In consequence, Yedigei projects his anger onto Karanar by maiming him until he runs away again, only to later return famished and dilapidated. Abutalip is declared "rehabilitated," and Yedigei also learns that Zaripa has remarried and has once more begun working as a school teacher.
Near the end of the story, the group that set out to bury Kazangap has nearly reached the Ana-Beiit cemetery. However, they are hindered in their journey by a barbed wire fence erected in the middle of their route. Resolved to go around it, they travel along it toward another road only to reach a check-point manned by a young soldier.
To their dismay, they are told that access beyond the fence is prohibited, but the soldier calls his superior to see if an exception can be made. It is then that Yedigei learns that the superior is named Tansykbaev but discovers that this is a different man from the one previously known.
They decide to bury Kazangap near a precipice on the Sarozek. Yedigei, most adamantly, makes them promise to bury him next to Kazangap since he is the oldest and the most likely to die next. He decides to return to the check-point in order to vocalize his anger at the guard, but a series of rockets are launched into space from within the fenced area before he reaches the check-point, sending Yedigei, Zholbars, and Karanar running off into the Sarozek.
Launches, though infrequent, are not unusual to Yedigei, but this one in particular is because he had no prior knowledge of it. Generally, such occasions heralded pompous celebration, but this one had not. This launch, and the circumstances surrounding it, have been kept secret from the public, and an American launch from Nevada occurs at the same time.Chyngyz Aitmatov (Kyrgyz: Чыңгыз Айтматов, Çıñğız Aytmatov, چىڭعىز ايتماتوۋ [tʃɯŋˈʁɯs ɑjtˈmɑtəf]; Russian: Чинги́з Тореку́лович Айтма́тов, Chingiz Torekulovich Aytmatov) (12 December – 10 June ) was a Soviet and Kyrgyz author who wrote in both Russian and lausannecongress2018.come works: Jamila.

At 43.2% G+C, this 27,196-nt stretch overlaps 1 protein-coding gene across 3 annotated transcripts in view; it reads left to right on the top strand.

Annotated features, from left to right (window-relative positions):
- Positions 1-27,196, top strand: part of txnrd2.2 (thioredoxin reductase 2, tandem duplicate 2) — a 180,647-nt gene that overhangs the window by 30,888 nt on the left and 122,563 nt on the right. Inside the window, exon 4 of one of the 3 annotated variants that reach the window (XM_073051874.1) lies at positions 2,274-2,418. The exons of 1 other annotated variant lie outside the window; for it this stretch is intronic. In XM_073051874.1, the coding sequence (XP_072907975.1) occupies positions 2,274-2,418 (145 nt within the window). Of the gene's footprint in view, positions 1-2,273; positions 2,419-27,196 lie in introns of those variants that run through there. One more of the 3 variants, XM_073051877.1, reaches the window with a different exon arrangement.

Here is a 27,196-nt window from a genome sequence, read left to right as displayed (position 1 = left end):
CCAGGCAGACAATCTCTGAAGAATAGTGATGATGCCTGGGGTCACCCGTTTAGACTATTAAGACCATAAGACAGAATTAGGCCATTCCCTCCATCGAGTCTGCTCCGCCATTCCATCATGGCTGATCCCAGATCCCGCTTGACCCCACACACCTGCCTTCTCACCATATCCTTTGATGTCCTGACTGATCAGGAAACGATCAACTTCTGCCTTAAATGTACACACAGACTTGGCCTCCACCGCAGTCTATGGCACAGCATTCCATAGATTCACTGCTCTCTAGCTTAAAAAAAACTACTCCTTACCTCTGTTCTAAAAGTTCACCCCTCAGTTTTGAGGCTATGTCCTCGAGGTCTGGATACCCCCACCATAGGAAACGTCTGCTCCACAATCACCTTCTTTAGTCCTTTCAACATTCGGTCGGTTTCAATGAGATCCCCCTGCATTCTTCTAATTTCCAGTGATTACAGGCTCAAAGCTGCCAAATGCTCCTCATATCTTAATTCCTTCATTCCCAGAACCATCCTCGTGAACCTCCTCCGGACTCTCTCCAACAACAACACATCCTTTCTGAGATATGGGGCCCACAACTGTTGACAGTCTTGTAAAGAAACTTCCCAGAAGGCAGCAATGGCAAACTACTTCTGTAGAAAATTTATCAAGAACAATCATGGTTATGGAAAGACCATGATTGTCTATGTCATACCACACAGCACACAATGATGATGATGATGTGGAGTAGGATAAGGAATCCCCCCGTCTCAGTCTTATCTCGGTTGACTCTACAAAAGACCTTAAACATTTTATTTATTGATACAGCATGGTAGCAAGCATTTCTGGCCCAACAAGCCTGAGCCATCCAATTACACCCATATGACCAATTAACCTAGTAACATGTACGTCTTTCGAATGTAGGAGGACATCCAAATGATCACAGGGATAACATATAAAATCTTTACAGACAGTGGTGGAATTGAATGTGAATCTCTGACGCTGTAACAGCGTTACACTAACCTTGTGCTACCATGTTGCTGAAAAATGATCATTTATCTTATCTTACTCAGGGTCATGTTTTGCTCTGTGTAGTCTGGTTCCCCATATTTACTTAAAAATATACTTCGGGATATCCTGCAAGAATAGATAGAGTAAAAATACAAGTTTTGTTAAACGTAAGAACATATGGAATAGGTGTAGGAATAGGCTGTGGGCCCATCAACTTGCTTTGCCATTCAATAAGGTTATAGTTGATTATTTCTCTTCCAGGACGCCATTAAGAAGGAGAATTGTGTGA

Chingiz Aitmatov - World Literature - is a resource for students who seek information beyond the simple biographical details of an author’s life or a brief overview of the author’s major works. Chingiz Aitmatov's "Jamilia" Information and Questions for Reading. Chingiz Aitmatov was the best-known Kyrgyz writer in the Soviet era, born in Pravda, (Russian: “Truth”) newspaper that was the official organ of the Communist Party of the Soviet Union from to After the collapse of the Soviet Union, numerous publications and Web sites continued under the Pravda name.
Chingiz Aitmatov He was also the ambassador for Kyrgyzstan to the European Union, NATA, and UNESCO. He was born in and spent much of his life under Communism. Chinghiz Aitmatov was the most celebrated representative of Kyrgyzstan, a landlocked, mountainous nation of five million people in the heart of Central Asia and a Soviet republic until Aitmatov is revered for building a bridge between the world of traditional Kyrgyz folklore and modern Eurasian literature.